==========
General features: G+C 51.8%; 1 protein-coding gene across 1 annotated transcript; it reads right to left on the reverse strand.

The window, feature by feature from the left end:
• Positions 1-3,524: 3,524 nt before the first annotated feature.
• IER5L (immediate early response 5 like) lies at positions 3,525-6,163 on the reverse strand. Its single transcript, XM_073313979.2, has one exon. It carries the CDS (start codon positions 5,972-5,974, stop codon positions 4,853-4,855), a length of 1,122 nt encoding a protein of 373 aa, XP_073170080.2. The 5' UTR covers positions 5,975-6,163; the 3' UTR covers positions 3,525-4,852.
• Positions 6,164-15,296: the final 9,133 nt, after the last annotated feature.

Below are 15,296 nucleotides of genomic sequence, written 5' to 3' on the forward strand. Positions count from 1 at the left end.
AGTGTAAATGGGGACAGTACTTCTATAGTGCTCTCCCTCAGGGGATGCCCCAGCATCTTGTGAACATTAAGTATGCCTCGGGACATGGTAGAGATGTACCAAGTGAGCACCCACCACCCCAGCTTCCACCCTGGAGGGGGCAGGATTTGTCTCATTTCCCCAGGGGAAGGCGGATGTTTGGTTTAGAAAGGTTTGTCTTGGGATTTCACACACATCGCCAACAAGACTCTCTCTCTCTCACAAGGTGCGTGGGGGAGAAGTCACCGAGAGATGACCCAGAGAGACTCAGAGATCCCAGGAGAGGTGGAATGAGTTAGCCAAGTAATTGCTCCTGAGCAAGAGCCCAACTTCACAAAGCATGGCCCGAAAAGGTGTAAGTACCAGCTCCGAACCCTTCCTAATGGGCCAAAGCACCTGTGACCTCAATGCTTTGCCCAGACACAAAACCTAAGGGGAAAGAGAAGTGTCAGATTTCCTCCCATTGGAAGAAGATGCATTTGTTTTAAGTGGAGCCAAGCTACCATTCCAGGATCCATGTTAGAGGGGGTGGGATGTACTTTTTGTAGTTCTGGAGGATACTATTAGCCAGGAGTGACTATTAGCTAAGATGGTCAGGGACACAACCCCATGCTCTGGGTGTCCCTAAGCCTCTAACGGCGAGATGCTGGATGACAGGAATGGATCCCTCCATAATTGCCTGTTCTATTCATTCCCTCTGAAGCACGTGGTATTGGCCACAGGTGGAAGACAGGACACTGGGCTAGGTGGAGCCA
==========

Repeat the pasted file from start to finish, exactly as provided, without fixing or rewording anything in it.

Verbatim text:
General features: G+C 51.8%; 1 protein-coding gene across 1 annotated transcript; it reads right to left on the reverse strand.

The window, feature by feature from the left end:
• Positions 1-3,524: 3,524 nt before the first annotated feature.
• IER5L (immediate early response 5 like) lies at positions 3,525-6,163 on the reverse strand. Its single transcript, XM_073313979.2, has one exon. It carries the CDS (start codon positions 5,972-5,974, stop codon positions 4,853-4,855), a length of 1,122 nt encoding a protein of 373 aa, XP_073170080.2. The 5' UTR covers positions 5,975-6,163; the 3' UTR covers positions 3,525-4,852.
• Positions 6,164-15,296: the final 9,133 nt, after the last annotated feature.

Below are 15,296 nucleotides of genomic sequence, written 5' to 3' on the forward strand. Positions count from 1 at the left end.
AGTGTAAATGGGGACAGTACTTCTATAGTGCTCTCCCTCAGGGGATGCCCCAGCATCTTGTGAACATTAAGTATGCCTCGGGACATGGTAGAGATGTACCAAGTGAGCACCCACCACCCCAGCTTCCACCCTGGAGGGGGCAGGATTTGTCTCATTTCCCCAGGGGAAGGCGGATGTTTGGTTTAGAAAGGTTTGTCTTGGGATTTCACACACATCGCCAACAAGACTCTCTCTCTCTCACAAGGTGCGTGGGGGAGAAGTCACCGAGAGATGACCCAGAGAGACTCAGAGATCCCAGGAGAGGTGGAATGAGTTAGCCAAGTAATTGCTCCTGAGCAAGAGCCCAACTTCACAAAGCATGGCCCGAAAAGGTGTAAGTACCAGCTCCGAACCCTTCCTAATGGGCCAAAGCACCTGTGACCTCAATGCTTTGCCCAGACACAAAACCTAAGGGGAAAGAGAAGTGTCAGATTTCCTCCCATTGGAAGAAGATGCATTTGTTTTAAGTGGAGCCAAGCTACCATTCCAGGATCCATGTTAGAGGGGGTGGGATGTACTTTTTGTAGTTCTGGAGGATACTATTAGCCAGGAGTGACTATTAGCTAAGATGGTCAGGGACACAACCCCATGCTCTGGGTGTCCCTAAGCCTCTAACGGCGAGATGCTGGATGACAGGAATGGATCCCTCCATAATTGCCTGTTCTATTCATTCCCTCTGAAGCACGTGGTATTGGCCACAGGTGGAAGACAGGACACTGGGCTAGGTGGAGCCA